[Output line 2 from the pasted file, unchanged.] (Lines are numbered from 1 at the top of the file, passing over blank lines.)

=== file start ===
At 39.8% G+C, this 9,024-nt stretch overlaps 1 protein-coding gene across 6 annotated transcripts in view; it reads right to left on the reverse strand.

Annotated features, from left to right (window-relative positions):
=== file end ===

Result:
Annotated features, from left to right (window-relative positions):